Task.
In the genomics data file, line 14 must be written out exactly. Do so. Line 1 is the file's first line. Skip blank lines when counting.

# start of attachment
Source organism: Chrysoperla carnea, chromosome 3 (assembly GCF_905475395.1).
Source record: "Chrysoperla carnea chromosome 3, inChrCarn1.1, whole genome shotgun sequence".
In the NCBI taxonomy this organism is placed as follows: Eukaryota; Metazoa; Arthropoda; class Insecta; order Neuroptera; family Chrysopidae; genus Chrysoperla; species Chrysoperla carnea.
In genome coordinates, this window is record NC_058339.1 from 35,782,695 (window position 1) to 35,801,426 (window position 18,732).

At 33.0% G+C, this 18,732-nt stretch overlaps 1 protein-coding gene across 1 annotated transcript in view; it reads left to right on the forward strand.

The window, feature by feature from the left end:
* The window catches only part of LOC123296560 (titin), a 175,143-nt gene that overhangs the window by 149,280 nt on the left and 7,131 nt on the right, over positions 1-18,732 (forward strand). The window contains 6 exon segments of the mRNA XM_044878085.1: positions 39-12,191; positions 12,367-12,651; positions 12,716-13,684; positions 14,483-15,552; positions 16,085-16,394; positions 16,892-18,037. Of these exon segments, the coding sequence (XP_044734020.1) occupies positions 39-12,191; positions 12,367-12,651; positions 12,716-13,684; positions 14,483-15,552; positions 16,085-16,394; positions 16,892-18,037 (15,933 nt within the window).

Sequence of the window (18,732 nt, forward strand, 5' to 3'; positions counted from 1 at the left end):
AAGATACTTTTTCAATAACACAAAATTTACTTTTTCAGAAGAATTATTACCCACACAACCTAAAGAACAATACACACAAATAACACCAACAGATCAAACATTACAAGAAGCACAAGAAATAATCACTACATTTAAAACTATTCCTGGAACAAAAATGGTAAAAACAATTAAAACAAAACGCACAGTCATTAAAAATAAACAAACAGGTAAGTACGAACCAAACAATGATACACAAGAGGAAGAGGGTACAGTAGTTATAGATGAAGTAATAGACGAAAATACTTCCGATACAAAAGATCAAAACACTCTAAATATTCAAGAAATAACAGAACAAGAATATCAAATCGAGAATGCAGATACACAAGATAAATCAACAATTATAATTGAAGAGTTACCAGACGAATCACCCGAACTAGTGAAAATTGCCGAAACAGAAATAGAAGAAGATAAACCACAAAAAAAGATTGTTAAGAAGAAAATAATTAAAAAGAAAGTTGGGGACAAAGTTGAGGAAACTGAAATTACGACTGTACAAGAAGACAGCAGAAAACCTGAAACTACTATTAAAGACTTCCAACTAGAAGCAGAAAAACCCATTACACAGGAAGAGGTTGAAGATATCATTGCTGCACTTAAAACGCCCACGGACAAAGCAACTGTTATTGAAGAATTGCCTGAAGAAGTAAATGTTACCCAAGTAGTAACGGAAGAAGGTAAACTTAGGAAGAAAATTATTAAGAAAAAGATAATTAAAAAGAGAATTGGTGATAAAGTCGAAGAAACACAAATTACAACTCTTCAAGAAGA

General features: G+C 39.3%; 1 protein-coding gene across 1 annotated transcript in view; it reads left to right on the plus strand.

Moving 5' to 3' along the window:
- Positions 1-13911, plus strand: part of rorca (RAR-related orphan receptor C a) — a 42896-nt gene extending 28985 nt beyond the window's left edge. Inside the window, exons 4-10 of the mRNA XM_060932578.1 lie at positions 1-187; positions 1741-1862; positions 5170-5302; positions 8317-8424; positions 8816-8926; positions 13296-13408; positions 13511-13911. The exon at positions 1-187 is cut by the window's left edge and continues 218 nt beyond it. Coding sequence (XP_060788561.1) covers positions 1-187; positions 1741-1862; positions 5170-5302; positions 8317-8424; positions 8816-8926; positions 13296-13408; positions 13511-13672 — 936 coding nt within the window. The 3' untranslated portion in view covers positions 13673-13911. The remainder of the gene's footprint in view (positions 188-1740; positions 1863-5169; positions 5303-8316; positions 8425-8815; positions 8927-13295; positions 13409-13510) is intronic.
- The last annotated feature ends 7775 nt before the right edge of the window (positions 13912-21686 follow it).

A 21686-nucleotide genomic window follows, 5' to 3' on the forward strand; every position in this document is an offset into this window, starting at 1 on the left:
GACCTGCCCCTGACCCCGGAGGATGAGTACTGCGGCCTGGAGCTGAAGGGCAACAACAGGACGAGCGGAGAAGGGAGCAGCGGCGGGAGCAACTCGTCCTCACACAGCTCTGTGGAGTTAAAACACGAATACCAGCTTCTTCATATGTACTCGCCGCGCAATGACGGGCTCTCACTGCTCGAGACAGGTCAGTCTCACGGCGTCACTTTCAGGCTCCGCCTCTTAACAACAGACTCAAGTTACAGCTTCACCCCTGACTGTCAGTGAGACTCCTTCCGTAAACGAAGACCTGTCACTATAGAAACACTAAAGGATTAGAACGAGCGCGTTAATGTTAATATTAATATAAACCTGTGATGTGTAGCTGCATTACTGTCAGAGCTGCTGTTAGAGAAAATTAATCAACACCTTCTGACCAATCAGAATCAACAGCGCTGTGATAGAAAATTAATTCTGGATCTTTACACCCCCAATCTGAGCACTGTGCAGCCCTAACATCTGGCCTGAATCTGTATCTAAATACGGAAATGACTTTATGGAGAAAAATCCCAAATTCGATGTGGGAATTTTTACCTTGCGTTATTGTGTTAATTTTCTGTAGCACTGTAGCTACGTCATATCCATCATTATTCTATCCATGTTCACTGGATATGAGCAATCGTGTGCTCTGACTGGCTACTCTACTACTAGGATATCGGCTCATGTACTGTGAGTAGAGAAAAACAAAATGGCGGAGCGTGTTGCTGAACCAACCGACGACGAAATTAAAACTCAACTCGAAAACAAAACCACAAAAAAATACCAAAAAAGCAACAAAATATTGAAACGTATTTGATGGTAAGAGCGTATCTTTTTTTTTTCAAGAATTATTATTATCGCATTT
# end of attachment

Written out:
A 21686-nucleotide genomic window follows, 5' to 3' on the forward strand; every position in this document is an offset into this window, starting at 1 on the left: